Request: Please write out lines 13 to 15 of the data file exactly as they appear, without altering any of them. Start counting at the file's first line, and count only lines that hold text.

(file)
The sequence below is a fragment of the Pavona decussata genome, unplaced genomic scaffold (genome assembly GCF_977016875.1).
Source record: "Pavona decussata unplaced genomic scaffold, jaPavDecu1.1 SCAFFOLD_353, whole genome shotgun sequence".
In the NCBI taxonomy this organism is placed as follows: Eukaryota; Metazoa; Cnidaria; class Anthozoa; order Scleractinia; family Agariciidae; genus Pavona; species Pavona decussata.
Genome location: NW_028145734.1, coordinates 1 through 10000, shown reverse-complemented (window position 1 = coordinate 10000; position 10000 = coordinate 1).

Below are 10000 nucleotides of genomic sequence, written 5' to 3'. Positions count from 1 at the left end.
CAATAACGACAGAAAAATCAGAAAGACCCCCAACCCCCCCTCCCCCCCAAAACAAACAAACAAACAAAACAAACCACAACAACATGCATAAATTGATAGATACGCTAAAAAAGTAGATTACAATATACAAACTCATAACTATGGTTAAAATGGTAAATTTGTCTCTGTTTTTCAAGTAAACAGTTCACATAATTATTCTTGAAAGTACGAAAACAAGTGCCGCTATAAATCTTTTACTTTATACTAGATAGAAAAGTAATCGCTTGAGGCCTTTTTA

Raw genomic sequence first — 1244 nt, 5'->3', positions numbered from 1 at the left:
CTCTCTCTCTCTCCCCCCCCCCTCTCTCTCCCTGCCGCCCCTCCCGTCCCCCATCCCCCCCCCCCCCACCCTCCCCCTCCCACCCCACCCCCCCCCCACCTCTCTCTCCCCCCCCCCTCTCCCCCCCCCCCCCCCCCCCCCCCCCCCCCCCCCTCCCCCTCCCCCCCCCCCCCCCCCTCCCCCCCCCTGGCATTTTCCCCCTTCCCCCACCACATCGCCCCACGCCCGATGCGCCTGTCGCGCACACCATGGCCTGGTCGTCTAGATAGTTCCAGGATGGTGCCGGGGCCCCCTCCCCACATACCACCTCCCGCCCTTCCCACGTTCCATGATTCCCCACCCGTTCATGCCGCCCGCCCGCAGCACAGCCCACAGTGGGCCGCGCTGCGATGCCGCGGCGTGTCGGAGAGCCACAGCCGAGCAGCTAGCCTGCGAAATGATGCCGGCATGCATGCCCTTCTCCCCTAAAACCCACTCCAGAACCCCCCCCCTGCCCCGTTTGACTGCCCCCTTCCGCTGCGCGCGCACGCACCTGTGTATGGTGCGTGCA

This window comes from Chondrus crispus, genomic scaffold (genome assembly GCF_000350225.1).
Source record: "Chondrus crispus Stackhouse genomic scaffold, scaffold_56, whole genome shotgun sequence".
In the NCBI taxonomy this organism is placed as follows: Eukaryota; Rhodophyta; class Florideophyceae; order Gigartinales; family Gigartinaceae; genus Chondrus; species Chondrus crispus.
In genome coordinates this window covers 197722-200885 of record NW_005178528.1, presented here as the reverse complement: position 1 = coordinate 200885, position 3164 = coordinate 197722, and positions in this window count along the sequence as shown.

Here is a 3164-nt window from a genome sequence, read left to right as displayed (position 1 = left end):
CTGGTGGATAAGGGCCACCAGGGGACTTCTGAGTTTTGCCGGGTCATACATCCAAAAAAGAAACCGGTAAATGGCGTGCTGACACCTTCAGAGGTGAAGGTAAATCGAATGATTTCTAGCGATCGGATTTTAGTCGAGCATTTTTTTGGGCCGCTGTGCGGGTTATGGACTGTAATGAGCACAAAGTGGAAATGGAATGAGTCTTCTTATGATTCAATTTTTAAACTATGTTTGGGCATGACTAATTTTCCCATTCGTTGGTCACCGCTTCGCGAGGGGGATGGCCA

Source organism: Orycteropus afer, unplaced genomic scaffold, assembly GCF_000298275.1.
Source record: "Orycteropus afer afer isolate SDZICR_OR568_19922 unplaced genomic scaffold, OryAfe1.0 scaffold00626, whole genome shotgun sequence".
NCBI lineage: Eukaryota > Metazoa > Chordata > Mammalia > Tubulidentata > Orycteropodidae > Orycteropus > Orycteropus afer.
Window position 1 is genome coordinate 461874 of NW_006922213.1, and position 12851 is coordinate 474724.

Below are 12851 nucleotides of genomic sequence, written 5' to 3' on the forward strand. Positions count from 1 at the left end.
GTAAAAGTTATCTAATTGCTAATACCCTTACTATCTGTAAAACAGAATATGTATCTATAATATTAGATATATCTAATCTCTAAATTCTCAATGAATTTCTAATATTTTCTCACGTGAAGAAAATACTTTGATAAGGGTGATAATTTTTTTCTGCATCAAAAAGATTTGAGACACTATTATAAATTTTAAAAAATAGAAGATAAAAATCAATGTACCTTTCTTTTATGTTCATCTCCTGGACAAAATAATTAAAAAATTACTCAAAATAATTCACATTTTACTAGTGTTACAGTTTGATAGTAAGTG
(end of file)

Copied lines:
Here is a 3164-nt window from a genome sequence, read left to right as displayed (position 1 = left end):
CTGGTGGATAAGGGCCACCAGGGGACTTCTGAGTTTTGCCGGGTCATACATCCAAAAAAGAAACCGGTAAATGGCGTGCTGACACCTTCAGAGGTGAAGGTAAATCGAATGATTTCTAGCGATCGGATTTTAGTCGAGCATTTTTTTGGGCCGCTGTGCGGGTTATGGACTGTAATGAGCACAAAGTGGAAATGGAATGAGTCTTCTTATGATTCAATTTTTAAACTATGTTTGGGCATGACTAATTTTCCCATTCGTTGGTCACCGCTTCGCGAGGGGGATGGCCA

Source organism: Orycteropus afer, unplaced genomic scaffold, assembly GCF_000298275.1.